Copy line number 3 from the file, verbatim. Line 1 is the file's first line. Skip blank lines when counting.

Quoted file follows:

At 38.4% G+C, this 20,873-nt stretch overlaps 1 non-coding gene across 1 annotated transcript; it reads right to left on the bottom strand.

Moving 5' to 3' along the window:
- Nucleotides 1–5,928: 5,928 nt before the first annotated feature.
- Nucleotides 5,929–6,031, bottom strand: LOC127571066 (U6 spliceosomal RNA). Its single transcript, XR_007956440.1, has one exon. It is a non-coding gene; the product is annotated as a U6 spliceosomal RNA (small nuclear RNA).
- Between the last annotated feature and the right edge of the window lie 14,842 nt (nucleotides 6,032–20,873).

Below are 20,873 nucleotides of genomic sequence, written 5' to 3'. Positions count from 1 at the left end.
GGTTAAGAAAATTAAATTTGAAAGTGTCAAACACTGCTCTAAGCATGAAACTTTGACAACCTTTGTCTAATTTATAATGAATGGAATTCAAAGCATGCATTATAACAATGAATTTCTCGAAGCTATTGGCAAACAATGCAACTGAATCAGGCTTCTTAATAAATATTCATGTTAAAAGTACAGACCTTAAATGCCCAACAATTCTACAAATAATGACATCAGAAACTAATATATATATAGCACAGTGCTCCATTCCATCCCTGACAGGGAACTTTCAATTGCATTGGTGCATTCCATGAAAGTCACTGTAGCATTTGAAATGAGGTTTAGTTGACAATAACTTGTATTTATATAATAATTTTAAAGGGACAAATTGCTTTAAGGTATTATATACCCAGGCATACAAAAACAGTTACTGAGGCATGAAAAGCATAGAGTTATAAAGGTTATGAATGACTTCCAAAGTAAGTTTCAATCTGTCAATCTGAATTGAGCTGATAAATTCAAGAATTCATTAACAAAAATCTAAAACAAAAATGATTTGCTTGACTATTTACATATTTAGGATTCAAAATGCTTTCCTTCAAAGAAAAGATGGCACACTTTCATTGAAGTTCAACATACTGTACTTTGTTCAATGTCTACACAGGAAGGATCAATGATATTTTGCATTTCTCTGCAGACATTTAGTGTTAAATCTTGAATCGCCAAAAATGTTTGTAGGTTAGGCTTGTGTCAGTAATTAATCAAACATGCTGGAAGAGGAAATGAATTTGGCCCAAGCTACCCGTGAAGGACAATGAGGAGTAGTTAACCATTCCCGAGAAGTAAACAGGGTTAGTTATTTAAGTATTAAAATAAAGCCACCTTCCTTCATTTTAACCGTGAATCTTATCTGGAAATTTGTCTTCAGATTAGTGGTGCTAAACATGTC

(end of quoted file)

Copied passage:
- Nucleotides 1–5,928: 5,928 nt before the first annotated feature.